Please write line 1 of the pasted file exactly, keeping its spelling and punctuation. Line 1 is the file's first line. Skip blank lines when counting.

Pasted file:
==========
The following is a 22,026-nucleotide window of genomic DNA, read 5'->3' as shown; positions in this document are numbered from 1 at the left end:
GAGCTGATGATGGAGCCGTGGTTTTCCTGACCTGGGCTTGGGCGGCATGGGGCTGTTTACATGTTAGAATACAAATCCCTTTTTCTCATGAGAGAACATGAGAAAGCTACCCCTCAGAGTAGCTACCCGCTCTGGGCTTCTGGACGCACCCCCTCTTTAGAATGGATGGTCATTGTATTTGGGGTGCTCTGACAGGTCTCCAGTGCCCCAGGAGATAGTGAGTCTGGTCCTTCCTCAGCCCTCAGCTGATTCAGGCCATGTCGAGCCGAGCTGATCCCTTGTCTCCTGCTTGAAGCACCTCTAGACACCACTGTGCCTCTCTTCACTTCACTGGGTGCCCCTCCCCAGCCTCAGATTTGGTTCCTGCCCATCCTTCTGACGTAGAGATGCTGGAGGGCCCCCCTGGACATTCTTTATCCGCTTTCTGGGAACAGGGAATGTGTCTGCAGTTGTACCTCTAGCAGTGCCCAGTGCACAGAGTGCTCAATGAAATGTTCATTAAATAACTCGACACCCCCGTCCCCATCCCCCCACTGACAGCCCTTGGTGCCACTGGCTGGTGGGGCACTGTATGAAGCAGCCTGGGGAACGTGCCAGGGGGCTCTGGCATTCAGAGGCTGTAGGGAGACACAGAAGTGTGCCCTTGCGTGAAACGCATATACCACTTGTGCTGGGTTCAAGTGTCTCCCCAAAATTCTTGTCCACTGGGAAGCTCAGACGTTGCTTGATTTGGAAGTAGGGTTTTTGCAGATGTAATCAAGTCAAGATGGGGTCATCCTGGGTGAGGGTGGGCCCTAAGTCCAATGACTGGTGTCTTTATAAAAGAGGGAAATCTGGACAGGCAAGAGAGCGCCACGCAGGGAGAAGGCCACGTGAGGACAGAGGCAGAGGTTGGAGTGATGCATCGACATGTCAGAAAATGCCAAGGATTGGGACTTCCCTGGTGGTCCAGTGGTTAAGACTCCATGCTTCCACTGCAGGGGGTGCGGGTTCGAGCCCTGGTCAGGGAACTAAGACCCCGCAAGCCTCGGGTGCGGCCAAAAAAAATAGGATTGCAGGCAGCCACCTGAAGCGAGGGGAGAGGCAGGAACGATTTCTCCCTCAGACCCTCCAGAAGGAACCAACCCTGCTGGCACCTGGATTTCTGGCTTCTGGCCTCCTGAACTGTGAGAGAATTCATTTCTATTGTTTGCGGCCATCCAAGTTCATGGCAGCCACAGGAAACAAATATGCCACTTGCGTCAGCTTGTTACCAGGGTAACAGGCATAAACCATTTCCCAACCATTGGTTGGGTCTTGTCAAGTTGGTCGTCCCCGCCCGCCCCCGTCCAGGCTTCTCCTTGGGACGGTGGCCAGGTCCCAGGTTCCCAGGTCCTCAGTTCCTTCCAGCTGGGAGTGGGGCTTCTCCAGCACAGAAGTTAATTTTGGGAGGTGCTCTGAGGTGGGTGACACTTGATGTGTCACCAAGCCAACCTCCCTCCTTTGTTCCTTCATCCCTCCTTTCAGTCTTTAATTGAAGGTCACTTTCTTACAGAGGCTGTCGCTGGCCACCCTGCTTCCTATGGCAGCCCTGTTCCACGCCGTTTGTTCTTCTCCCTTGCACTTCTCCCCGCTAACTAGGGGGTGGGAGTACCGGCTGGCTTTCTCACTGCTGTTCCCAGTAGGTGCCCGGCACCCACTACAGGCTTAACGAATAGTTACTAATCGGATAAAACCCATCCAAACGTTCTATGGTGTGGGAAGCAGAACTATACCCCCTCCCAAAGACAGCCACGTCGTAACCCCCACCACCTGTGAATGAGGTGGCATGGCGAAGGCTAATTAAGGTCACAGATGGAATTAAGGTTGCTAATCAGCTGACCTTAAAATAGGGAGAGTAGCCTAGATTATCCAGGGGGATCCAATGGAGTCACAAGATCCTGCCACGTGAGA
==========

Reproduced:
The following is a 22,026-nucleotide window of genomic DNA, read 5'->3' as shown; positions in this document are numbered from 1 at the left end: